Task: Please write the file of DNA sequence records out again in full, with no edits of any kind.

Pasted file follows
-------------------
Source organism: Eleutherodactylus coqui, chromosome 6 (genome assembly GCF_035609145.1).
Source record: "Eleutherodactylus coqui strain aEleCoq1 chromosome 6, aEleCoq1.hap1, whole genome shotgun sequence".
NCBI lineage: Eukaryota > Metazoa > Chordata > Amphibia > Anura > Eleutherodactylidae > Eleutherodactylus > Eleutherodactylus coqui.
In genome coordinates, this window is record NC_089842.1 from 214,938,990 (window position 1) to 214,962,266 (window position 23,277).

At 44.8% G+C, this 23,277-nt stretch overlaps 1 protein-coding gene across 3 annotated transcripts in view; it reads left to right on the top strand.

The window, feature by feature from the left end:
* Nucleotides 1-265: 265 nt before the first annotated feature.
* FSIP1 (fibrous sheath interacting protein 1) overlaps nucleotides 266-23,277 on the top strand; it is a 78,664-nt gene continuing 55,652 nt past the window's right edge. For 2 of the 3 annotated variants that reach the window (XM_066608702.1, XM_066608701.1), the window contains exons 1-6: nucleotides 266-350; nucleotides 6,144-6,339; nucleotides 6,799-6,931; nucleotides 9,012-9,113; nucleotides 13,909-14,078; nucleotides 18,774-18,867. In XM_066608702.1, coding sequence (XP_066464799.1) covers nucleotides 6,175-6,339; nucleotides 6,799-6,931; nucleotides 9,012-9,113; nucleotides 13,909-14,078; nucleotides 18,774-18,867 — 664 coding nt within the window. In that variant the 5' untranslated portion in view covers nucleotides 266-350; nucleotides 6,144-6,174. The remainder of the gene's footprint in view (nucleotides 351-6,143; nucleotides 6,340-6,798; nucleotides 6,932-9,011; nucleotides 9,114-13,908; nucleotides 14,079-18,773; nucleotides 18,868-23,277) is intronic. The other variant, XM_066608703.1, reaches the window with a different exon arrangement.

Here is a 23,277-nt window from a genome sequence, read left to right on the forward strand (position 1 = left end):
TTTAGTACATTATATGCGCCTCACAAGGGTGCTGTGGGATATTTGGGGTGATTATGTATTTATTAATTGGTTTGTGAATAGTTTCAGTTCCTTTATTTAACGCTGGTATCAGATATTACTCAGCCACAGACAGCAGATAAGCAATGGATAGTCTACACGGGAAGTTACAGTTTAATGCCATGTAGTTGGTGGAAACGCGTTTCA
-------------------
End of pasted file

Source organism: Eleutherodactylus coqui, chromosome 6 (genome assembly GCF_035609145.1).
Source record: "Eleutherodactylus coqui strain aEleCoq1 chromosome 6, aEleCoq1.hap1, whole genome shotgun sequence".
NCBI lineage: Eukaryota > Metazoa > Chordata > Amphibia > Anura > Eleutherodactylidae > Eleutherodactylus > Eleutherodactylus coqui.
In genome coordinates, this window is record NC_089842.1 from 214,938,990 (window position 1) to 214,962,266 (window position 23,277).

At 44.8% G+C, this 23,277-nt stretch overlaps 1 protein-coding gene across 3 annotated transcripts in view; it reads left to right on the top strand.

The window, feature by feature from the left end:
* Nucleotides 1-265: 265 nt before the first annotated feature.
* FSIP1 (fibrous sheath interacting protein 1) overlaps nucleotides 266-23,277 on the top strand; it is a 78,664-nt gene continuing 55,652 nt past the window's right edge. For 2 of the 3 annotated variants that reach the window (XM_066608702.1, XM_066608701.1), the window contains exons 1-6: nucleotides 266-350; nucleotides 6,144-6,339; nucleotides 6,799-6,931; nucleotides 9,012-9,113; nucleotides 13,909-14,078; nucleotides 18,774-18,867. In XM_066608702.1, coding sequence (XP_066464799.1) covers nucleotides 6,175-6,339; nucleotides 6,799-6,931; nucleotides 9,012-9,113; nucleotides 13,909-14,078; nucleotides 18,774-18,867 — 664 coding nt within the window. In that variant the 5' untranslated portion in view covers nucleotides 266-350; nucleotides 6,144-6,174. The remainder of the gene's footprint in view (nucleotides 351-6,143; nucleotides 6,340-6,798; nucleotides 6,932-9,011; nucleotides 9,114-13,908; nucleotides 14,079-18,773; nucleotides 18,868-23,277) is intronic. The other variant, XM_066608703.1, reaches the window with a different exon arrangement.

Here is a 23,277-nt window from a genome sequence, read left to right on the forward strand (position 1 = left end):
TTTAGTACATTATATGCGCCTCACAAGGGTGCTGTGGGATATTTGGGGTGATTATGTATTTATTAATTGGTTTGTGAATAGTTTCAGTTCCTTTATTTAACGCTGGTATCAGATATTACTCAGCCACAGACAGCAGATAAGCAATGGATAGTCTACACGGGAAGTTACAGTTTAATGCCATGTAGTTGGTGGAAACGCGTTTCA